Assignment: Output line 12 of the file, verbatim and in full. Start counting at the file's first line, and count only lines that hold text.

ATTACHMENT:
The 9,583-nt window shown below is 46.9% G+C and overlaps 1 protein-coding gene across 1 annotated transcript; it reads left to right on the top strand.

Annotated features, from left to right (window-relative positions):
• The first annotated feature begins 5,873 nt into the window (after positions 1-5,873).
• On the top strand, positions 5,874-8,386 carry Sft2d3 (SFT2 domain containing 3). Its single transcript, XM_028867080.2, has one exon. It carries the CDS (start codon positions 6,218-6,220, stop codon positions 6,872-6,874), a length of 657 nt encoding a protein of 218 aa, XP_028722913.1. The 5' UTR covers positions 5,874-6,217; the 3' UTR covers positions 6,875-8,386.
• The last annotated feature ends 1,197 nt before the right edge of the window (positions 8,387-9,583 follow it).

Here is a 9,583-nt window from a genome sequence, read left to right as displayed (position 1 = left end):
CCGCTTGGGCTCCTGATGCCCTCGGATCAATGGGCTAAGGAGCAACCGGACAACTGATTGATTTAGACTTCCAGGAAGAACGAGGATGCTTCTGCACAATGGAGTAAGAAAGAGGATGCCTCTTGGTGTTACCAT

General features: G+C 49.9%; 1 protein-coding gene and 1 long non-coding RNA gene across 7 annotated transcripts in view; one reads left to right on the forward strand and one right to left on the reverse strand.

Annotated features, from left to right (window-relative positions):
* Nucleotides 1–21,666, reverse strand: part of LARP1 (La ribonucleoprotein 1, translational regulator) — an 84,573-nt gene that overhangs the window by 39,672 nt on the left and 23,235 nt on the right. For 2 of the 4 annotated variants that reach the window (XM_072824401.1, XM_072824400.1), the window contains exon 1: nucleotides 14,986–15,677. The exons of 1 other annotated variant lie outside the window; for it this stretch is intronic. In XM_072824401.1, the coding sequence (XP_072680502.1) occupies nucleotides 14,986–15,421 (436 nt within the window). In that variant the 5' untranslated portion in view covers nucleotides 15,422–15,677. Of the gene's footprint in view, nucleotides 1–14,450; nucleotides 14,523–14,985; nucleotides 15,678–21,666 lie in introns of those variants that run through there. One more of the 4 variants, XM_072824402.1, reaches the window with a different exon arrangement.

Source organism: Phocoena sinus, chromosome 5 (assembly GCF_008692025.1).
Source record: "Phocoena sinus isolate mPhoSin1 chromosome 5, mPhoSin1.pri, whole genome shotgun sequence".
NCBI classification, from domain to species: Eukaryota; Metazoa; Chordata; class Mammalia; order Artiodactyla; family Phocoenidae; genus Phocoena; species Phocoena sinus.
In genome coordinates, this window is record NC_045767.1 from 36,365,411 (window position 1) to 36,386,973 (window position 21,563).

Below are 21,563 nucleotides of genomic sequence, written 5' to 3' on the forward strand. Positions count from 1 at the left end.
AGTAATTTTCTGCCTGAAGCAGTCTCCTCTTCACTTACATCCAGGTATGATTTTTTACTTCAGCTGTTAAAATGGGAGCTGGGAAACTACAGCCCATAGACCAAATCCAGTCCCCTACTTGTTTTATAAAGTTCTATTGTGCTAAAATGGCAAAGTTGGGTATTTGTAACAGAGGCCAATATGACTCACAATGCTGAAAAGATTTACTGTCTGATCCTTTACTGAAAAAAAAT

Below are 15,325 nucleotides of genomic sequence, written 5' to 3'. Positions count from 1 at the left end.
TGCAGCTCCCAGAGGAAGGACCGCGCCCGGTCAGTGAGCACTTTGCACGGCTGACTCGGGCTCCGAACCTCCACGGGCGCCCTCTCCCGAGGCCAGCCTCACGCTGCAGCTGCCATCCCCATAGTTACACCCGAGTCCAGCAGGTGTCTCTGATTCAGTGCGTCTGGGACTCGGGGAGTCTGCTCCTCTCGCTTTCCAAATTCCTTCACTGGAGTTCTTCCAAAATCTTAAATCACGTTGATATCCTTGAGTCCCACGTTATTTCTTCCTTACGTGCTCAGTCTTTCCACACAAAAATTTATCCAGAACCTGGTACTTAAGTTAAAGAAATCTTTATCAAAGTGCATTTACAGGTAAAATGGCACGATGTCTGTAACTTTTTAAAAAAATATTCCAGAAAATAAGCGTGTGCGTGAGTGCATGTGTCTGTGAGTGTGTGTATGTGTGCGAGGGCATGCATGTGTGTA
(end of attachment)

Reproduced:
Source record: "Phocoena sinus isolate mPhoSin1 chromosome 5, mPhoSin1.pri, whole genome shotgun sequence".